A mobile and web app that provides transparency and access to real time information about public sport facilities.

Client: Huge Inc.

Team: Tomi Adewale, Jocelyn Chuang, Kevin Hertel. Advisors: Mitchell Hart, Natalie Be’er

Role: UX, UI

Dates: July – August 2016


I spent summer 2016 training at Huge Inc.’s UX school in Brooklyn, NY. For our main project, we were given 6 weeks to uncover an issue and design a feasable solution for it.

My team’s prompt was short and broad:  Better Cities. 

After canvassing NYC and talking to residents, we focused on the issue of access and availability of public sports facilities for the common New Yorker. We found that though these facilities are there to serve all New Yorkers, there were actually many factors that stood between many and opportunities to play.

There are problems with access to sports at the individual, community and citywide level.  There’s a permit system in place which unintentionally puts the casual player, who isn’t inclined to join formal and costly leagues just to play ball, at a disadvantage with access to space. There are also issues with wheelchair accessibility, amenities and maintenance across different facilities.


The city makes a lot of data about conditions and availability of sports facilities publicly available but not easy to find, navigate and understand. In addition, the information is not in real time – it is possible to know when a court is permit booked, but not if it’s empty or in use the rest of the time.

Those were the main gaps we decided to address through a design solution. We realized that a system that gathered the relevant information from its’ different dispersed sources and made it easily accessible across different channels, could save a lot of time and money for many New Yorkers; and could also generate valuable and actionable data for city officials as a broader implication.


We conducted interviews, observations, surveys and a card sort to get a solid understanding of the problem and our users. We also conducted audits of the current system and a competitive analysis. We brainstormed, sketched and wireframed concepts to test with users, and canvassed public sources to gather data.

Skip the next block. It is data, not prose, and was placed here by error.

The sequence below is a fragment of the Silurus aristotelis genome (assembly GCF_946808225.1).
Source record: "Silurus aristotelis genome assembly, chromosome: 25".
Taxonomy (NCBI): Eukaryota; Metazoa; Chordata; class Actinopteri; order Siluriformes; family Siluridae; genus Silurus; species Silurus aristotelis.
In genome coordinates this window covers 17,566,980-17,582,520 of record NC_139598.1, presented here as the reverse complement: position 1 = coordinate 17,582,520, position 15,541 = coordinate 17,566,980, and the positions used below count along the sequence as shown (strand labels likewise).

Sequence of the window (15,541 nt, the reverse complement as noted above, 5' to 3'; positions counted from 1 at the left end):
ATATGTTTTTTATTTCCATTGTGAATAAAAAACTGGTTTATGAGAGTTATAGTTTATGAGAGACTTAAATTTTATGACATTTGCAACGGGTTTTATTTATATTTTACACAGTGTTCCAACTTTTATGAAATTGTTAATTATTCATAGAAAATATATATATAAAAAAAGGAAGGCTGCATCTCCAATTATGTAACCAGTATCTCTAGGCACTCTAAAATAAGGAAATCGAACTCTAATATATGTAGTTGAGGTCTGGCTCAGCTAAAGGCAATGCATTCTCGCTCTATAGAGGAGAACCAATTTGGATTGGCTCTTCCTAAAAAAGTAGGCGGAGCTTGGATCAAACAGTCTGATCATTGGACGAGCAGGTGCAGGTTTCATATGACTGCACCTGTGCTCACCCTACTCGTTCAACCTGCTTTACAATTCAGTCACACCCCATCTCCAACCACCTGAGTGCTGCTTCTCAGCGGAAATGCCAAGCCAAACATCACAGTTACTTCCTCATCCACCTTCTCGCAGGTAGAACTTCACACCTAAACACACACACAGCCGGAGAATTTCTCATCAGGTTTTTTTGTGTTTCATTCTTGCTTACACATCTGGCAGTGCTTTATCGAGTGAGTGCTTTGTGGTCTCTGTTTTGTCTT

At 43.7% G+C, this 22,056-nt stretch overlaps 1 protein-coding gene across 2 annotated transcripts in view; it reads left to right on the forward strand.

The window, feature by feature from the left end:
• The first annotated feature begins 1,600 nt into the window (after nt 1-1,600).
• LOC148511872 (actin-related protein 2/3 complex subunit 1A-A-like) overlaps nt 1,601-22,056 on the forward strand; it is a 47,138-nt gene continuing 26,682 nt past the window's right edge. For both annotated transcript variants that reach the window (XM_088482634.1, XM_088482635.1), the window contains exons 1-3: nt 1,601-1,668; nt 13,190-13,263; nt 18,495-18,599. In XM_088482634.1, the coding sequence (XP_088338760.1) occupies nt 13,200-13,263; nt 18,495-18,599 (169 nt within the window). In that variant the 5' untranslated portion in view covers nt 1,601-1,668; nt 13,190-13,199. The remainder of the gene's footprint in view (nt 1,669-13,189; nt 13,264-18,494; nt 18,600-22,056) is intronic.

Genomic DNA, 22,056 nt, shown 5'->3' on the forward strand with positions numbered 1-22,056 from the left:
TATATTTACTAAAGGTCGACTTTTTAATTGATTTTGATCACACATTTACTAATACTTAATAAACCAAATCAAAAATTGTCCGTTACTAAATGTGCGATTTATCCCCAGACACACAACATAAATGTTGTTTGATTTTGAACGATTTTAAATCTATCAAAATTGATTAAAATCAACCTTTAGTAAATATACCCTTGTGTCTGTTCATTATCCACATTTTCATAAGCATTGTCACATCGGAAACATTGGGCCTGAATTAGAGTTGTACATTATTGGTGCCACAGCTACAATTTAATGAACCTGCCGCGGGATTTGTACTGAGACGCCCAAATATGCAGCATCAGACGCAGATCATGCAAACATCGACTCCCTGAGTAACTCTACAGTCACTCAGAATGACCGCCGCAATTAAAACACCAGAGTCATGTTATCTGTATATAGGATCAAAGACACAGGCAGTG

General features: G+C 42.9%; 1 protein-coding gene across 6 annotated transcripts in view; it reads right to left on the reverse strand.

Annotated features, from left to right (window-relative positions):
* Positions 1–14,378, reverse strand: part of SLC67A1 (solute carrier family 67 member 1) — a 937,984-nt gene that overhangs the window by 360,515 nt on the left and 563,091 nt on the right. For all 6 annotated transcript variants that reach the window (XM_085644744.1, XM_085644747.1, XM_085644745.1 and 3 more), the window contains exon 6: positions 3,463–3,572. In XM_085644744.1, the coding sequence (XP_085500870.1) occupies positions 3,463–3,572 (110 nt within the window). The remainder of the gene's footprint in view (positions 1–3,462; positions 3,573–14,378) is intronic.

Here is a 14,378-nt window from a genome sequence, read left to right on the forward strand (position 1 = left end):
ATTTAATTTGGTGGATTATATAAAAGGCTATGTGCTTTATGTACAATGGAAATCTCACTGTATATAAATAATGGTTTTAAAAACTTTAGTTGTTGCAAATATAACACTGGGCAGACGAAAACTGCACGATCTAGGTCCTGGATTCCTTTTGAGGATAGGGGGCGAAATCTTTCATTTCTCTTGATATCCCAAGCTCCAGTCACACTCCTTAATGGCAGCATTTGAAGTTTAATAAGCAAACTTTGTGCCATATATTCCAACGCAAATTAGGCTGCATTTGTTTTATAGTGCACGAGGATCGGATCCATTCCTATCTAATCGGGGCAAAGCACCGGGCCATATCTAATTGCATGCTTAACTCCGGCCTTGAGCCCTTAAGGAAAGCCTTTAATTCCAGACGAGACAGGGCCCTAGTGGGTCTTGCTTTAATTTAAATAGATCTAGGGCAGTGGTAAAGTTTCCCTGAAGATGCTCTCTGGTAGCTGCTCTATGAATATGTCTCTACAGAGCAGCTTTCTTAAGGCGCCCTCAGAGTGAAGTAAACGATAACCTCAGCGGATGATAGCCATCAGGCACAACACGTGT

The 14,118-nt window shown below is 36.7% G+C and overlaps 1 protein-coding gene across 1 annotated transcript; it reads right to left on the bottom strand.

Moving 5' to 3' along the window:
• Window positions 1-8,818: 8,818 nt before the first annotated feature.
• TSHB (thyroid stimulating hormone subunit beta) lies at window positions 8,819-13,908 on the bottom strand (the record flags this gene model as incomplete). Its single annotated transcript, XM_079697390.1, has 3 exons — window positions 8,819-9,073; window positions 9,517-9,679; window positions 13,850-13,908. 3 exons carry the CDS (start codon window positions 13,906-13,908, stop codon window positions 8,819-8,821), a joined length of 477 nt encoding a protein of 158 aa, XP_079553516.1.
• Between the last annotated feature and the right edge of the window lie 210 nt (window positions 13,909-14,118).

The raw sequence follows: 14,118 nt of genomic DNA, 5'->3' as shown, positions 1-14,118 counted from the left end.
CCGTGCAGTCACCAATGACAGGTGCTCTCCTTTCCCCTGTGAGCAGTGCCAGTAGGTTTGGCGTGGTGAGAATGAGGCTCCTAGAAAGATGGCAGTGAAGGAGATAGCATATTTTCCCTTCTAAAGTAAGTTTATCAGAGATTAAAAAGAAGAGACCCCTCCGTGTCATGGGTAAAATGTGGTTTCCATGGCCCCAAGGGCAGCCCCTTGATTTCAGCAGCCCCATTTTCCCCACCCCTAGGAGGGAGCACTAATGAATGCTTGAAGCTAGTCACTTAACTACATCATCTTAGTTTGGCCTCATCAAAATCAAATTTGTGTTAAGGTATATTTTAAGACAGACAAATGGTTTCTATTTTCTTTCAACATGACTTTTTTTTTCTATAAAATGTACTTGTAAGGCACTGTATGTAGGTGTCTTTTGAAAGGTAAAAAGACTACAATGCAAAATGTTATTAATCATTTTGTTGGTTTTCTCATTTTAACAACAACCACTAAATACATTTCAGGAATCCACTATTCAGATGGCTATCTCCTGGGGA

We defined our guiding design principles: communicate clearly, make it flexible to user needs, integrate with existing sources and think mobile first, but not smartphones first.

Being able to make spontaneous, on the go decisions about where to play was important to our users and we struggled with figuring out how we could provide them with real time information about court occupancy. We ultimately realized simple, affordable PIR (Passive Infra Red) sensors placed in strategic locations in facilities could generate the data we were looking for. We experimented with a few sensors to prove our concept and integrated them into the proposed system design.

As we designed the interface, we modeled the interactions on patterns from popular navigation and scheduling apps like Google Maps, OpenTable and Yelp, to make the experience familiar and intuitive for the users.


We created a total of 4 iterations of the app, creating prototypes in Principle and Framer (integrated with a Mapbox map interface) for two of the iterations and to test with users.

The main value of our app for users, as became evident in the testing, was its' ability to provide real time information about sports facilities in an easy and intuitive delivery. It brought immediately relevant data to the hands of the users and allowed them to filter and view the information in various ways, to suit different comfort levels and use preferences.

We also made sure that the interface would be adaptive to users' changing needs by integrating dynamic defaults like Night or Heatwave modes; planning for SMS functionality and use on LinkNYC citywide kiosks so it was accessible to users without smartphones or internet at home.

Feedback we got in testing was very positive and many users wanted to be informed when the app became publicly available.